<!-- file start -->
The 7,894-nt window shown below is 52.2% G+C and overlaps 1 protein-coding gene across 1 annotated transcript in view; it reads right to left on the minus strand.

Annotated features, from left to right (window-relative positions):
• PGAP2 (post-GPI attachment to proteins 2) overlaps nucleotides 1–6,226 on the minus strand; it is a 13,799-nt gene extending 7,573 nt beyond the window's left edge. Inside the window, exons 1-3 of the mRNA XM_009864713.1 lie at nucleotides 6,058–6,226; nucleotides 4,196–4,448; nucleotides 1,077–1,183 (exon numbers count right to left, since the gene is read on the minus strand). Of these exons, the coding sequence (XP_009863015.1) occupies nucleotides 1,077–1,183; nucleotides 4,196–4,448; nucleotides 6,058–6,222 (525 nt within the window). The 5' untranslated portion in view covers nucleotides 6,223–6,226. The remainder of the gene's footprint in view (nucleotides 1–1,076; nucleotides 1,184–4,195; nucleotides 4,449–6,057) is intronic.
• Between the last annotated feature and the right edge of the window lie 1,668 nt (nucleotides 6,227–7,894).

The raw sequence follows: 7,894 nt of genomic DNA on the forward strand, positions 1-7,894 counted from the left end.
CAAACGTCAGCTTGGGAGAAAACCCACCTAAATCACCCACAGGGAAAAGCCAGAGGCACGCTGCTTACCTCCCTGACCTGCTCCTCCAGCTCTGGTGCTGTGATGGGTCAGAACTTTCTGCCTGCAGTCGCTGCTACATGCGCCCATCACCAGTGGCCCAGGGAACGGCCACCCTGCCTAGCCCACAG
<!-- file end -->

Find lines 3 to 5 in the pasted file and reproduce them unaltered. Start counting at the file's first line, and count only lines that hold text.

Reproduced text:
• PGAP2 (post-GPI attachment to proteins 2) overlaps nucleotides 1–6,226 on the minus strand; it is a 13,799-nt gene extending 7,573 nt beyond the window's left edge. Inside the window, exons 1-3 of the mRNA XM_009864713.1 lie at nucleotides 6,058–6,226; nucleotides 4,196–4,448; nucleotides 1,077–1,183 (exon numbers count right to left, since the gene is read on the minus strand). Of these exons, the coding sequence (XP_009863015.1) occupies nucleotides 1,077–1,183; nucleotides 4,196–4,448; nucleotides 6,058–6,222 (525 nt within the window). The 5' untranslated portion in view covers nucleotides 6,223–6,226. The remainder of the gene's footprint in view (nucleotides 1–1,076; nucleotides 1,184–4,195; nucleotides 4,449–6,057) is intronic.
• Between the last annotated feature and the right edge of the window lie 1,668 nt (nucleotides 6,227–7,894).

The raw sequence follows: 7,894 nt of genomic DNA on the forward strand, positions 1-7,894 counted from the left end.